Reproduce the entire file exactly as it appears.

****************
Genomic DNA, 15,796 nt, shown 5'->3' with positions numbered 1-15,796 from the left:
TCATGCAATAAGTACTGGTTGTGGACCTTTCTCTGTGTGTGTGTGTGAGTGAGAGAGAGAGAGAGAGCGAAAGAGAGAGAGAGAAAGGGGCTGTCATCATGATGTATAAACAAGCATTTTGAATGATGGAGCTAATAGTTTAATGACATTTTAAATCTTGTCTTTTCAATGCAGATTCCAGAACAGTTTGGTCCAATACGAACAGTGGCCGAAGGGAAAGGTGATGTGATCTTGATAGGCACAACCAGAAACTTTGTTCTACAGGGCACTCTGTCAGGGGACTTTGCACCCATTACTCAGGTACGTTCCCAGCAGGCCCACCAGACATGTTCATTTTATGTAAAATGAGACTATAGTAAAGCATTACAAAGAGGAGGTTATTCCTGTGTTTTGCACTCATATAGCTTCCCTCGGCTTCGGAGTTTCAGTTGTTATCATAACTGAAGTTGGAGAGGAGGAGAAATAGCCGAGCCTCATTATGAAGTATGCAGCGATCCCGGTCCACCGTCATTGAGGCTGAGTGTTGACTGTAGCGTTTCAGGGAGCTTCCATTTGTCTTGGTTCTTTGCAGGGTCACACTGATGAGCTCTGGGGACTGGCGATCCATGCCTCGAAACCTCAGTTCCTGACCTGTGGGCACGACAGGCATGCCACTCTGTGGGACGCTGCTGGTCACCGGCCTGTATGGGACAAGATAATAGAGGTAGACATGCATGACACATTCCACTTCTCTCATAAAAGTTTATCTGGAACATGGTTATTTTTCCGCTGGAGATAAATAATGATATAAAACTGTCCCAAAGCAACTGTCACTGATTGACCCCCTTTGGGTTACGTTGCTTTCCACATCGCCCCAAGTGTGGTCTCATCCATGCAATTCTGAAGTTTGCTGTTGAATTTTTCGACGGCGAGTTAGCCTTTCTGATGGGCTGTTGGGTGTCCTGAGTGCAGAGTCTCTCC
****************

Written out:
Genomic DNA, 15,796 nt, shown 5'->3' with positions numbered 1-15,796 from the left:
TCATGCAATAAGTACTGGTTGTGGACCTTTCTCTGTGTGTGTGTGTGAGTGAGAGAGAGAGAGAGAGCGAAAGAGAGAGAGAGAAAGGGGCTGTCATCATGATGTATAAACAAGCATTTTGAATGATGGAGCTAATAGTTTAATGACATTTTAAATCTTGTCTTTTCAATGCAGATTCCAGAACAGTTTGGTCCAATACGAACAGTGGCCGAAGGGAAAGGTGATGTGATCTTGATAGGCACAACCAGAAACTTTGTTCTACAGGGCACTCTGTCAGGGGACTTTGCACCCATTACTCAGGTACGTTCCCAGCAGGCCCACCAGACATGTTCATTTTATGTAAAATGAGACTATAGTAAAGCATTACAAAGAGGAGGTTATTCCTGTGTTTTGCACTCATATAGCTTCCCTCGGCTTCGGAGTTTCAGTTGTTATCATAACTGAAGTTGGAGAGGAGGAGAAATAGCCGAGCCTCATTATGAAGTATGCAGCGATCCCGGTCCACCGTCATTGAGGCTGAGTGTTGACTGTAGCGTTTCAGGGAGCTTCCATTTGTCTTGGTTCTTTGCAGGGTCACACTGATGAGCTCTGGGGACTGGCGATCCATGCCTCGAAACCTCAGTTCCTGACCTGTGGGCACGACAGGCATGCCACTCTGTGGGACGCTGCTGGTCACCGGCCTGTATGGGACAAGATAATAGAGGTAGACATGCATGACACATTCCACTTCTCTCATAAAAGTTTATCTGGAACATGGTTATTTTTCCGCTGGAGATAAATAATGATATAAAACTGTCCCAAAGCAACTGTCACTGATTGACCCCCTTTGGGTTACGTTGCTTTCCACATCGCCCCAAGTGTGGTCTCATCCATGCAATTCTGAAGTTTGCTGTTGAATTTTTCGACGGCGAGTTAGCCTTTCTGATGGGCTGTTGGGTGTCCTGAGTGCAGAGTCTCTCC